Healthy male subjects aged 18-45 years (body mass index ≥18.5 kg/ m2 and ≤25.00 kg/m2), in good health participated in both the studies. All subjects had a Forced Expiratory Volume in One Second (FEV1) ≥80% of predicted normal. The volunteers were assessed to be healthy based on physical examination, medical history, ECG, pulse oximetry, chest X-ray, and clinical laboratory test results prior to inclusion in the study.
Volunteers were excluded if they took prescription medications or over-the-counter products including herbal products within the 14 days prior to the study drug dosing and also during the study. Exclusion criteria included a history of drugs of abuse, heavy alcohol consumption, active smoking, and inability to use metered dose inhaler satisfactorily.
Informed consent and ethics approval
The study protocols were approved by an independent ethics committee before the start of the study procedures. All volunteers gave written informed consent voluntarily for participating in both the studies after they were explained about the purpose, procedures and anticipated risks of the study. Study 1 (without spacer) was conducted from November, 2011 to January, 2012 and study 2 (with spacer) from July, 2012 to September, 2012.
Both studies were similar in design (open-label, randomized, two-treatment, two-sequence, single dose, studies in healthy fasting volunteers), except that the study 1 (without spacer) was a replicate study (4-way crossover) and the study 2 (without spacer) was a two way-crossover study.
The treatment periods were separated by a washout period of at least 14 days in both the studies. The study treatments consisted of the test product fluticasone propionate HFA pMDI 250 mcg/actuation manufactured by Cipla ltd., India, and the reference product Flixotide® 250 Evohaler® (containing fluticasone propionate 250 mcg per actuation) manufactured by Glaxo Wellcome Production, France.
On check in day, at least 12 h prior to each dosing, all subjects were screened for drugs of abuse (cocaine, cannabinoids, benzodiazepines, Opioids, Amphetamines, and barbiturates) by urine test and for alcohol consumption by breath alcohol test. Additionally the, volunteers’ belongings were thoroughly checked for any restricted items.
Study drug administration
The investigational products were primed within 10 min prior to dosing by releasing 2 test sprays into a cardboard box, away from the subjects. This activity was performed within 10 min prior to individual subject’s dosing. After an overnight fast of at least 10 h, subjects self-administered a single dose of 1000 μg (250 μg per actuation × 4 puffs) of test product or reference product as per the randomized sequence in a standing position. In study 2, the subjects inhaled the dose with the aid of the volumatic spacer.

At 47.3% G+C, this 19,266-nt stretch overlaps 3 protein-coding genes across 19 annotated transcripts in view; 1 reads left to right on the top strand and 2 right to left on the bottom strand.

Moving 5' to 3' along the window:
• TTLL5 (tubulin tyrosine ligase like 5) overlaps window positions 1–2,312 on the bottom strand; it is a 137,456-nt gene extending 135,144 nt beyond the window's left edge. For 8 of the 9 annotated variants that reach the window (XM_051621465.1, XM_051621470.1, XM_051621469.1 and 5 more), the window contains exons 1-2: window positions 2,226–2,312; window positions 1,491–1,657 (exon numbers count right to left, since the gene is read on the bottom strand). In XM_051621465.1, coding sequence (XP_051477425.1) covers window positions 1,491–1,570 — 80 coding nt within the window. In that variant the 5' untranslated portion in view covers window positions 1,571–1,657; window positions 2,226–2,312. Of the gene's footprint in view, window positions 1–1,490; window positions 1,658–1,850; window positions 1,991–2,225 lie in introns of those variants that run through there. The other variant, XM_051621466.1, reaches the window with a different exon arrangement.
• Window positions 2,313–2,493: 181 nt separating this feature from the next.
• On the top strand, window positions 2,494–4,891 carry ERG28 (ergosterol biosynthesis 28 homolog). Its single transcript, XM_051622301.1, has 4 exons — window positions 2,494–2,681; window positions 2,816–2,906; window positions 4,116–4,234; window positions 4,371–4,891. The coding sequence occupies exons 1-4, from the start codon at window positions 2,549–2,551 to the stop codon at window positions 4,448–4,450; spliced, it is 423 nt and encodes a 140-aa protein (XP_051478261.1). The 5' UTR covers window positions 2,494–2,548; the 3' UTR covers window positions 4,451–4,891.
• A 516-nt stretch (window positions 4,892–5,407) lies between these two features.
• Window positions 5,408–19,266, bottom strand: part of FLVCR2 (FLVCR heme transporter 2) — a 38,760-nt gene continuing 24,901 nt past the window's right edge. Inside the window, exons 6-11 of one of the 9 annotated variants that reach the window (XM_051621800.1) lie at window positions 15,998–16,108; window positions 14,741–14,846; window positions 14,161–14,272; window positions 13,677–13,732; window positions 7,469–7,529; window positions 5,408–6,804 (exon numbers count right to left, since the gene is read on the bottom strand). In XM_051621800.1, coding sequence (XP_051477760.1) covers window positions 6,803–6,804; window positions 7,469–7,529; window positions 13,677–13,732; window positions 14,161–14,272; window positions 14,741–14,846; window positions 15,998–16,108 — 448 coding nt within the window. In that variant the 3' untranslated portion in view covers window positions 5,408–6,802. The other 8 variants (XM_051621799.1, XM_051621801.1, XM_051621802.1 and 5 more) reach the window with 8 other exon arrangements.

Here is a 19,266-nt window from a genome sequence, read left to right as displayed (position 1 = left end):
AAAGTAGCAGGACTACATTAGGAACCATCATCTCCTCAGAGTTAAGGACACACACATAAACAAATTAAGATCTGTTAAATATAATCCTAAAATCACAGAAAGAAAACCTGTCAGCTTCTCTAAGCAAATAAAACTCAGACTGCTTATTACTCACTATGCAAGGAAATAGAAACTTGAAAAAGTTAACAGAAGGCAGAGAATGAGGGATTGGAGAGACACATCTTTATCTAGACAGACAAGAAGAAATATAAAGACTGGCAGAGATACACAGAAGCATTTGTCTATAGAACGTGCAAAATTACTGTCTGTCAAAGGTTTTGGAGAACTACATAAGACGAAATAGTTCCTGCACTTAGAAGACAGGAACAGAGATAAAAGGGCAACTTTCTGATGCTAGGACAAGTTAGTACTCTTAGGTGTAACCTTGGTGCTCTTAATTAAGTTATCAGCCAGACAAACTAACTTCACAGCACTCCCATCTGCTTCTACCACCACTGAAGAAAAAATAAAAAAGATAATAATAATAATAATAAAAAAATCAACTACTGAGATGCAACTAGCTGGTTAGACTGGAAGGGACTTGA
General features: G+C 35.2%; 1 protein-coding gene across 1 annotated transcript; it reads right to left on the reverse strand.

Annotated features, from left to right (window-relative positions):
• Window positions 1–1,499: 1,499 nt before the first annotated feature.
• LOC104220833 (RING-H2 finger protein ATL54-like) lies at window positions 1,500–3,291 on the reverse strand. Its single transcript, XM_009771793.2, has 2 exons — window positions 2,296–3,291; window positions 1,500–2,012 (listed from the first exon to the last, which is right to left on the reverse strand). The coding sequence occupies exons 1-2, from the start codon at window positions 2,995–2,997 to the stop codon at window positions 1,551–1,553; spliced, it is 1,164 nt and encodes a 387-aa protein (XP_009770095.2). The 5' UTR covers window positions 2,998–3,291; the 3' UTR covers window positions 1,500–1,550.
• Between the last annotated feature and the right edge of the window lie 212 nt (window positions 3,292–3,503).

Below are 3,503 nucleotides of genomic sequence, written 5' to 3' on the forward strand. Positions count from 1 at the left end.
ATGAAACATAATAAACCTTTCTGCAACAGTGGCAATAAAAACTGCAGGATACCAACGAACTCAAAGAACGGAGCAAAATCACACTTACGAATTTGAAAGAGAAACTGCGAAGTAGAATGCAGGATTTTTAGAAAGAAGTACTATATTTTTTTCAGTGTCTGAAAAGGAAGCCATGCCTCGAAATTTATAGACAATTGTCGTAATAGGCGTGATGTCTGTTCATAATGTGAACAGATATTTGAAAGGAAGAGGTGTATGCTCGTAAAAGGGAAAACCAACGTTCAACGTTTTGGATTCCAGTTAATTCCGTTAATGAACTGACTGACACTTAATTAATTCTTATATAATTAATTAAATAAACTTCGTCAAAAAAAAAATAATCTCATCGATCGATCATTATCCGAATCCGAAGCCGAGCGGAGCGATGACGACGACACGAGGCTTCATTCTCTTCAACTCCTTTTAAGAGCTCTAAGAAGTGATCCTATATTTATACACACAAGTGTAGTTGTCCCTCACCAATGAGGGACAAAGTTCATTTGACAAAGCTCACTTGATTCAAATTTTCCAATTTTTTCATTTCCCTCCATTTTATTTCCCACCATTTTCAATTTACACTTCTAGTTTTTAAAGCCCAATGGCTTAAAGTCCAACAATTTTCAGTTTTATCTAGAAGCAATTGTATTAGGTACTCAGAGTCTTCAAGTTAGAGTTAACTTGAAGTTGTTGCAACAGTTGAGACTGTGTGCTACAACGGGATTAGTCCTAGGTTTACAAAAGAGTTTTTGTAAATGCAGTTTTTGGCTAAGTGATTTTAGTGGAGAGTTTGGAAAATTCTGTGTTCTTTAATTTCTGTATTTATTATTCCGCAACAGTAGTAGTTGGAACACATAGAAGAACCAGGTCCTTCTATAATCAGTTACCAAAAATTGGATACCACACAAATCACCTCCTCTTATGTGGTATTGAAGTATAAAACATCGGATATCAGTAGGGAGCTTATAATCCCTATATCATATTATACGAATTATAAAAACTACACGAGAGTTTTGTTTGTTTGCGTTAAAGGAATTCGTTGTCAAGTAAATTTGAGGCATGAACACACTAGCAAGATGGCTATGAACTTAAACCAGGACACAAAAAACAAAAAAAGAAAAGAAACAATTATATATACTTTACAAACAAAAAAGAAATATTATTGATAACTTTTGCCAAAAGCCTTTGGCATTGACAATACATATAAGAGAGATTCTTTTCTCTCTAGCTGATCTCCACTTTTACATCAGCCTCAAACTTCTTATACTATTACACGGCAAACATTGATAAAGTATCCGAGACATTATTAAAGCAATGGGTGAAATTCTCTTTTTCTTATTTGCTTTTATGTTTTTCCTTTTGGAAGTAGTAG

Dosing was performed under the supervision of a trained and qualified pharmacist, sponsor’s monitor and quality assurance personnel. Both the test and reference formulations of fluticasone propionate HFA pMDI 250 mcg/actuation were stored in the pharmacy where the temperature and humidity conditions were monitored continuously till the completion of the study temperature conditions (22 ± 3°C) and relative humidity (50 to 60%).
Time of first puff was considered zero for all post-dose activities. Volunteers were vigorously trained on the standardized inhalation technique with the help of training aids and practice placebo inhalers before the dosing during each of the treatment period.
Volunteers were checked-in to the clinical unit at least 12 h prior to dosing on the previous day during each study treatment period, and they continued to stay at the clinical unit for a minimum of 24 h after the dosing. They stayed overnight for two consecutive days and two nights, and were provided standard meals at appropriate intervals during their stay. The volunteers refrained from consuming any food and beverages containing xanthine or alcohol 48 h before dosing and for 24 h after each dose, grapefruit 7 days before dosing and throughout the study, or vitamins throughout the confinement period.
The volunteers were instructed to be seated for at least the first 2 h after dosing and were provided standard meals post dose in all the treatment periods of the study. They were not permitted to drink water 1 h prior to dosing till 2 h after dosing. Safety evaluations included assessment of vital signs, clinical laboratory parameters and monitoring of adverse events.
In both the studies, the pre-dose blood sample (5 mL) was followed by serial blood sampling (5 mL each) at 0.08, 0.25, 0.50, 0.75, 1.00, 1.50, 2.00, 2.50, 3.00, 3.50, 4.00, 5.00, 6.00, 8.00, 10.00, 12.00, 18.00, 24.00 and 36.00 h post dose. At each time point, blood samples were collected via an indwelling catheter (intra-venous) in vacutainers containing (dipotassium ethylene diamine tetraacetic acid) K2EDTA anticoagulant. Plasma was harvested by centrifuging the blood samples at 3000 rpm for 10 min and was then divided in two portions (main and reserve). Then plasma samples were stored at -30°C or below until sample analysis.
Randomization and blinding
The volunteers were randomized to either of the treatment groups as per the randomization sequence generated using SAS® Version 9.2 software. Since, the study was open-label where investigators had knowledge of the formulation being administered to the volunteer, however, the analyst was blinded.